Obtaining an Iowa Athletic Trainer’s License by Endorsement
With job prospects for athletic trainers soaring in Iowa, it’s only natural to expect that athletic trainers who are already licensed in other states may want to transfer to The Hawkeye State for better career opportunities. If you fit this description, you’d be happy to know that Iowa does license athletic trainers by endorsement, meaning you can transfer your athletic training license from another state to Iowa without an examination or complicated application process. To transfer your athletic trainer’s license to Iowa you must complete an application and:
- Request that your college or university send official transcripts to Iowa’s Board of Athletic Training
- Arrange for the athletic training board in your current state to send verification of your license to Iowa’s Board of Athletic Training
- Request that the BOC submit proof of a passing score on the BOC exam to Iowa’s Board of Athletic Training
Like most other medical professions, athletic trainers must seek continuing education to not only enrich their knowledge of the athletic training field, but to also keep their license current. Iowa requires athletic trainers to earn at least 50 continuing education units every two years. One continuing education unit is 50 minutes. Athletic trainers have a two-year window to complete continuing education requirements, starting March 1st of every odd-numbered year and ending February 28th of the next odd-numbered year. If you are a first time licensee during the renewal period, you do not have to complete any continuing education hours. However, any continuing education hours you complete will carry over to the second renewal period when you absolutely must renew your license for the first time. Any continuing education hours you earn after your first license renewal cannot carry over from one renewal period to another.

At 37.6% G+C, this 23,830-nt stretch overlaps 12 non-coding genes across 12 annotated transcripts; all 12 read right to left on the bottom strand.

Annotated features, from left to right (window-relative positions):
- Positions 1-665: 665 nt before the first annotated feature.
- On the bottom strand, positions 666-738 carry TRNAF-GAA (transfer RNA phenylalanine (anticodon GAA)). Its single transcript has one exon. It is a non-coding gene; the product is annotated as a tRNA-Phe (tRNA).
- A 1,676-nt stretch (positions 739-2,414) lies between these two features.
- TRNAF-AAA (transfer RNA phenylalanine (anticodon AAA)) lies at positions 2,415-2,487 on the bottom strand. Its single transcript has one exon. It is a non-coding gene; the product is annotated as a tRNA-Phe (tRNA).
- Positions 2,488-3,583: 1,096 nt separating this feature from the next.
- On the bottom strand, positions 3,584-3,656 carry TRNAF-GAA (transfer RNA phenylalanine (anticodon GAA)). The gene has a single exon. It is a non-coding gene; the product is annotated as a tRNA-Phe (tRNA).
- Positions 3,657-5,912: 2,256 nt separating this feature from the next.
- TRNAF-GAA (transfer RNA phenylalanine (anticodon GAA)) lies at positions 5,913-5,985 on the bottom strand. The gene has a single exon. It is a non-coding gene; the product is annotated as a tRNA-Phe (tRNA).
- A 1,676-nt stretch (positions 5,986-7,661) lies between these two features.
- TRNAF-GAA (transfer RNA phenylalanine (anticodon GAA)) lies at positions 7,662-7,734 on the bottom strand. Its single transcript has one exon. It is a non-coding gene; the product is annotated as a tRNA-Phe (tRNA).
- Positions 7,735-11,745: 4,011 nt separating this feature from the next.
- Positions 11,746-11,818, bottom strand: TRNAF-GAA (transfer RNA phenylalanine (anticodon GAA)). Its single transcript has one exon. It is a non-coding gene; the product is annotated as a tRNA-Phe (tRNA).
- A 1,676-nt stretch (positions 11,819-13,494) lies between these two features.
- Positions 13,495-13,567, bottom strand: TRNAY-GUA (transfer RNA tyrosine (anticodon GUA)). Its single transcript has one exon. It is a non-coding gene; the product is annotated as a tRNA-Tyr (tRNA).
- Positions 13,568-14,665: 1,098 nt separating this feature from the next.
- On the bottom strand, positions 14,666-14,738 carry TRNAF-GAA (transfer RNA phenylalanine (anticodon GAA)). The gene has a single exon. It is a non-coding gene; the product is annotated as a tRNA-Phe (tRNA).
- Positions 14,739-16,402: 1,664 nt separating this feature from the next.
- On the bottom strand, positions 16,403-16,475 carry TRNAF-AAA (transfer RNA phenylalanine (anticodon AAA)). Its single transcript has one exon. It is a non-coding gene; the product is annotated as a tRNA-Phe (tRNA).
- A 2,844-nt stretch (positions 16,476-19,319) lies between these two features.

Athletic trainers can obtain continuing education a number of ways. From seminars to classes, as long as the method you use to earn continuing education hours is BOC-approved. Iowa’s Board of Athletic Training will accept the hours you earn as valid. The continuing education activities you participate in must provide proof of attendance in the form of documentation citing the following information:
- Continuing education activity name
- Activity date
- Activity location
- Activity presenter/instructor
- Program contact hours
If your athletic training job requires you to work with youth or adult patients, you must complete a continuing education course on identifying dependent adult abuse or identifying child abuse. You must earn two continuing education units from each course. If your job requires you to work with both children and adults, you must take both courses. You can take them separately or take a blended two hour course that covers both subjects. The courses are absolutely mandatory because Iowa requires that all medical professionals report any suspected instances of child or elderly abuse. The identifying abuse course(s) you take must be approved by Iowa’s Department of Public Health.